The Magazine of The Evangelical Lutheran Church in America


Best this month

Give Us This Day
by Craig L. Nessan is an important new Lutheran proposal for ending world hunger. More than 800 million people — 153 million under the age of 5 — are chronically malnourished. Thirteen million children in the United States under the age of 18 are hungry; 10.4 percent of the U.S. population either experience hunger or are at risk of hunger. These statistics should shock and dismay Christians. But far too often, we are so caught up in our everyday activities that we fail to notice what is happening to our neighbors.

Nessan, associate professor of contextual theology at Wartburg Seminary, Dubuque, Iowa, says: "In the Gospels, Jesus says far more about the needs of the poor and oppressed than he does about prayer! This is a surprising claim. It is a discovery that could help correct the potential imbalance between the church's concern for individual piety and its concern for social ministry."

Lutherans and other Christians are called to see that justification by faith and bringing justice alive in the real world belong together. Nessan contends that ignoring the plight of 800 million people is neither normal nor acceptable behavior for those who are "agents of God's justice by power of the Spirit." Nessan calls upon the world family of Lutherans to make stopping hunger the priority of status confessionis (a concern of utmost confessional significance). After all, believers are expected to respond to every hungry person as they would to Jesus.

Nessan outlines 10 steps that will help stop hunger, including evaluating international trade agreements, monitoring welfare programs, promoting more micro enterprise credit, and supporting sustainable agricultural practices and usable water supplies. Each chapter ends with discussion questions, making this small book perfect for congregational study (Augsburg Fortress).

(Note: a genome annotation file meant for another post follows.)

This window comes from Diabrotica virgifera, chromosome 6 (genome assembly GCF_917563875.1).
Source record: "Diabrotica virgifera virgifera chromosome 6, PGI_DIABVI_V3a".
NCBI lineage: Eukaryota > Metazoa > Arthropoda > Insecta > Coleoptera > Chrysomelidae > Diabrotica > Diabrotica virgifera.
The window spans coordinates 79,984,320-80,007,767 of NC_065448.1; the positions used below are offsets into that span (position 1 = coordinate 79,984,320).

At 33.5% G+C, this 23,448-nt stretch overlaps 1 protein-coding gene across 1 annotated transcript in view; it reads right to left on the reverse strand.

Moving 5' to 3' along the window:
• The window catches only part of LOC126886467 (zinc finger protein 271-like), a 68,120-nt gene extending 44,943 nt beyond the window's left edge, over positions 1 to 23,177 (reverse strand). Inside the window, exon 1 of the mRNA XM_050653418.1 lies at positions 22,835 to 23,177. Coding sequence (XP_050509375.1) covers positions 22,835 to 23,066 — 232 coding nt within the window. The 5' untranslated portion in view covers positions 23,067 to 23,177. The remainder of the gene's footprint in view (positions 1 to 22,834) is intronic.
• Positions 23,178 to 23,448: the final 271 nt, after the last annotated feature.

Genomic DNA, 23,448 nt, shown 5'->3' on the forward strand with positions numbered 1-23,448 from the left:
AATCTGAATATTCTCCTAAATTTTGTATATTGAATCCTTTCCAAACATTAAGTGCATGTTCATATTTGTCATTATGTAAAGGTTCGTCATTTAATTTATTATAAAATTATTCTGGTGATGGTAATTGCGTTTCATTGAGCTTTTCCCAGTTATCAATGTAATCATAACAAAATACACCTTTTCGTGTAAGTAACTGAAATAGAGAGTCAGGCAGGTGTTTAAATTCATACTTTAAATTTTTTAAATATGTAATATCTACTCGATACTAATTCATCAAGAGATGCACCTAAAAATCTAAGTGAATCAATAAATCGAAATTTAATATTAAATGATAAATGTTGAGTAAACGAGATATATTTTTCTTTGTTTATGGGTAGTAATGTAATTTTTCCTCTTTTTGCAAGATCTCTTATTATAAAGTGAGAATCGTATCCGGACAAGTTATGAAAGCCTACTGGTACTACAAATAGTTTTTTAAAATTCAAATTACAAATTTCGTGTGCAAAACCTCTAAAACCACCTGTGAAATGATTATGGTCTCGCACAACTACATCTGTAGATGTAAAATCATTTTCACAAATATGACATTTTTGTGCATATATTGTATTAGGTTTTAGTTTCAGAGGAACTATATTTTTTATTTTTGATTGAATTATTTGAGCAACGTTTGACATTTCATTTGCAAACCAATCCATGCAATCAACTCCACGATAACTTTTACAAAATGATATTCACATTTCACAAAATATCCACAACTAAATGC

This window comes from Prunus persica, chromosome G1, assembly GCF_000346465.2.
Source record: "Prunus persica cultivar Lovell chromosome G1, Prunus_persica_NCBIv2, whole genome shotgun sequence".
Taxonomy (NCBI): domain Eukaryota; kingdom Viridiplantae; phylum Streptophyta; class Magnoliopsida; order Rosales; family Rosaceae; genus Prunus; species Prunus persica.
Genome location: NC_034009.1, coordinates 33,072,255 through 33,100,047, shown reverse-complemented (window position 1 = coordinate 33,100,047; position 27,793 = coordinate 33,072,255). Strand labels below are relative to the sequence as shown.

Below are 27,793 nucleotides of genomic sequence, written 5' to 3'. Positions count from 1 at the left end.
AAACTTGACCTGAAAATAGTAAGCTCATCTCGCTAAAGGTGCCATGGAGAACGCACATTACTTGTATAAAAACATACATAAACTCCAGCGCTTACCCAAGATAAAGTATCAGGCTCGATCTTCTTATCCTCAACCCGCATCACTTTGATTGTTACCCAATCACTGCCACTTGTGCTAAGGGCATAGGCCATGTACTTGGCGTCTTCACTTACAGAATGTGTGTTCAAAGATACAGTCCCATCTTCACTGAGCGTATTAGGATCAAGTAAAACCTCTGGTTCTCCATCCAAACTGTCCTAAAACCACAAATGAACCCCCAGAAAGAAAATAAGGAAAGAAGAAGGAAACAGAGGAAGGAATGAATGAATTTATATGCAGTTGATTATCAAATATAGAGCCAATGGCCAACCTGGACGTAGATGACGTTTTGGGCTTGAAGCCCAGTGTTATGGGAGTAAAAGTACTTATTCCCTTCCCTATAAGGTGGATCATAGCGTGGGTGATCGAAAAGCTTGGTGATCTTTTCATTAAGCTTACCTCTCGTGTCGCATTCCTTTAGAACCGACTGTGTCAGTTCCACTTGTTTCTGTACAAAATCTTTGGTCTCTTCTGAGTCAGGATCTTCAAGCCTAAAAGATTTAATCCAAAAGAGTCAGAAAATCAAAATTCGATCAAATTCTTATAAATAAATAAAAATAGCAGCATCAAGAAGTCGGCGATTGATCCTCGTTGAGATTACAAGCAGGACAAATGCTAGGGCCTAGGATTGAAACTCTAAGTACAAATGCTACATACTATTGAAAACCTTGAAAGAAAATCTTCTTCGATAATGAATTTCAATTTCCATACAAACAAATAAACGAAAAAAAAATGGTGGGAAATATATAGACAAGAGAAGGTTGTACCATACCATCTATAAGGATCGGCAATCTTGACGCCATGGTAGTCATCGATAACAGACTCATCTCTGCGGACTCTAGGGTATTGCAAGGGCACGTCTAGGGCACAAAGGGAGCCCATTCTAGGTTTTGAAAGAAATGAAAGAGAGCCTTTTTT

Shattered Glas
s recounts the rise and fall of a young and ambitious New Republic staff writer, Stephen Glass, who committed journalistic fraud and was exposed. Twenty-seven of the 41 articles he wrote from 1995 to 1998 were either partial or total fabrications. Writer and director Billy Ray does a commendable job exposing the deceptions of this driven young man who wanted to set himself apart from the rest of the pack with his dazzling stories. Hayden Christensen plays Glass as an overachiever whose desire to be liked plays a large part in his choices. Deception in journalism is only one example of a disturbing trend of ethical laxness that reaches across all segments of society — everything from corporations cooking their books to evade taxes and deceive stockholders, to politicians breaking campaign promises or lying to protect their supporters, to college sports programs using parties and sex to lure athletes (Trimark Home Entertainment, PG-13 — language, sexual references, brief drug use).


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February issue


Embracing diversity